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ABA welcomes launch of Federal Government’s National Anti-Scam Centre | First fusion cell to tackle investment scams 

ABA welcomes launch of Federal Government’s National Anti-Scam Centre | First fusion cell to tackle investment scams 

3 July 2023

The Australian Banking Association (ABA) has welcomed the launch of the Federal Government’s National Anti-Scam Centre (NASC), a key government and regulator initiative to help fight the scams scourge. 

The NASC kicks off with a fusion cell that will target investment scams.  

The ABA also welcomes the banking industry’s participation in the first fusion cell, alongside regulators, telecommunications industry and digital platforms.  

“The ABA is pleased to see such strong cross-industry representation in this first fusion cell, which will include experts from the ACCC, ASIC, the banking industry, telcos and digital platform providers,” ABA Deputy CEO Vanessa Beggs said. 

“As scammers get increasingly sophisticated and scams more complex, this cross-sector approach highlights that an ecosystem approach to disrupting scams is essential, and all sectors have a key role to play in the continued fight against scams – this includes government, banks, telcos, social media, crypto platforms and individuals.” 

The launch of NASC also provides a timely reminder to remain vigilant to scams.  

Key tips on avoiding scams, remember:  

Banks will never:  

  • call and ask people to transfer funds to another account over the phone.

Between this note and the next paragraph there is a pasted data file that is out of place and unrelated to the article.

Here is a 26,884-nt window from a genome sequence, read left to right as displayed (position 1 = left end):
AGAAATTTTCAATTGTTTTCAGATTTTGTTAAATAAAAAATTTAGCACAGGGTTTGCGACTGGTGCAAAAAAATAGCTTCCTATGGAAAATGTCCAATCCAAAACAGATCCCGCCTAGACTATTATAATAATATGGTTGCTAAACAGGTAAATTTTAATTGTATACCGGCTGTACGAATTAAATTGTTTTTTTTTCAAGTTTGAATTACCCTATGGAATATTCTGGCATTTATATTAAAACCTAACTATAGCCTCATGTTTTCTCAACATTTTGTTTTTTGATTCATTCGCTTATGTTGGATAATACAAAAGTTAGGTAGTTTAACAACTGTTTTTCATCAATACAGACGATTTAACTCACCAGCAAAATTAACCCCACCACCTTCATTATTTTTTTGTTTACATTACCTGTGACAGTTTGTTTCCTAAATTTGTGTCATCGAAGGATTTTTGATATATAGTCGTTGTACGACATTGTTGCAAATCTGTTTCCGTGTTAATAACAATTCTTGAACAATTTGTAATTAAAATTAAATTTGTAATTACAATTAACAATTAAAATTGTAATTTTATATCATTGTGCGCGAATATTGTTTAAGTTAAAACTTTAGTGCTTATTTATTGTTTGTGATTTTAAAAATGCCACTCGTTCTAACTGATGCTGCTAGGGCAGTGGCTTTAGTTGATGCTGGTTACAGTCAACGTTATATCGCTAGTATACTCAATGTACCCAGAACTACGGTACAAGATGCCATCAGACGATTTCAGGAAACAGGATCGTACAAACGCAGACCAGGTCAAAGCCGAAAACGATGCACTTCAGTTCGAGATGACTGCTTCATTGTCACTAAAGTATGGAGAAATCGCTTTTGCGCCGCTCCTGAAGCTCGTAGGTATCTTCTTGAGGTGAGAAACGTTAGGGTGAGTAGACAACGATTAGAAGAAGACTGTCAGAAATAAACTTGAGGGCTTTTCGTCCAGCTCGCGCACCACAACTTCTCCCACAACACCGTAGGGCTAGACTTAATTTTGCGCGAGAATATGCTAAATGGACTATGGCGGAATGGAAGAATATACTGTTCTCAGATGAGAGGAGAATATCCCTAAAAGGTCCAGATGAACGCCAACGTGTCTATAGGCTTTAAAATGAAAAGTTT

• contact you to ask for any account or personal details in an unsolicited text or email.  
  • ask for online banking passcodes or passwords over email, text or phone.  
  • ask for remote access to your devices.  
  • threaten you to take immediate action on an issue.   

 To never:  

  • provide banking information, passwords or two-factor identification codes over the phone or via text to anyone even if you know them – and only contact your bank through official channels.  
  • login to your online banking via links sent through email or text.  
  • click on suspicious emails, links or texts. 
  • transfer money unless you’re certain it’s going to the right person. 
  • provide personal information to anyone you don’t know personally unless you know it’s for a legitimate purpose.  

 To always:  

  • pause to question the authenticity of a text message, an email, a call or a person who claims to be from a trusted organisation. If in doubt, call back on the publicly listed phone number before taking any action.   
  • register a PayID securely through your bank and not via a third party and use PayID where you can.  
  • set-up two factor authentication to protect your accounts and online banking. 
  • check the legitimacy of any invoices or bills and use PayID wherever possible. 
  • immediately report any suspicious activity directly to your bank.  

ENDS


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